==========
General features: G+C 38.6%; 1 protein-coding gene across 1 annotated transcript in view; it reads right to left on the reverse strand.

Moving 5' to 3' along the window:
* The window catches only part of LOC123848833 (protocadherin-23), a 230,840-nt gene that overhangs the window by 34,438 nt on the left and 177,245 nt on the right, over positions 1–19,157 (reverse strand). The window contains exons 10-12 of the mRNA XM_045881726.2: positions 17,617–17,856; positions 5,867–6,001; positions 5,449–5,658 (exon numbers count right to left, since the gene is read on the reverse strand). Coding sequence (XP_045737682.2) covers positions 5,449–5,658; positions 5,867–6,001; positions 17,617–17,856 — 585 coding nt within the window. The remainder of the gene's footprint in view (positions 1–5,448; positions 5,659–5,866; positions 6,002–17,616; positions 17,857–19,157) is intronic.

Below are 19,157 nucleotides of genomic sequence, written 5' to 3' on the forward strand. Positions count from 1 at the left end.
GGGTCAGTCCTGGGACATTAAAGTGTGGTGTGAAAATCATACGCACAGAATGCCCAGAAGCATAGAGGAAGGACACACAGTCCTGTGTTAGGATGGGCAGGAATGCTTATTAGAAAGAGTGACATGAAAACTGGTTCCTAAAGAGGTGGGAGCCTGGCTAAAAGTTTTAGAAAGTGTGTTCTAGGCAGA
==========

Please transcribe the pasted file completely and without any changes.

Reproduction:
General features: G+C 38.6%; 1 protein-coding gene across 1 annotated transcript in view; it reads right to left on the reverse strand.

Moving 5' to 3' along the window:
* The window catches only part of LOC123848833 (protocadherin-23), a 230,840-nt gene that overhangs the window by 34,438 nt on the left and 177,245 nt on the right, over positions 1–19,157 (reverse strand). The window contains exons 10-12 of the mRNA XM_045881726.2: positions 17,617–17,856; positions 5,867–6,001; positions 5,449–5,658 (exon numbers count right to left, since the gene is read on the reverse strand). Coding sequence (XP_045737682.2) covers positions 5,449–5,658; positions 5,867–6,001; positions 17,617–17,856 — 585 coding nt within the window. The remainder of the gene's footprint in view (positions 1–5,448; positions 5,659–5,866; positions 6,002–17,616; positions 17,857–19,157) is intronic.

Below are 19,157 nucleotides of genomic sequence, written 5' to 3' on the forward strand. Positions count from 1 at the left end.
GGGTCAGTCCTGGGACATTAAAGTGTGGTGTGAAAATCATACGCACAGAATGCCCAGAAGCATAGAGGAAGGACACACAGTCCTGTGTTAGGATGGGCAGGAATGCTTATTAGAAAGAGTGACATGAAAACTGGTTCCTAAAGAGGTGGGAGCCTGGCTAAAAGTTTTAGAAAGTGTGTTCTAGGCAGA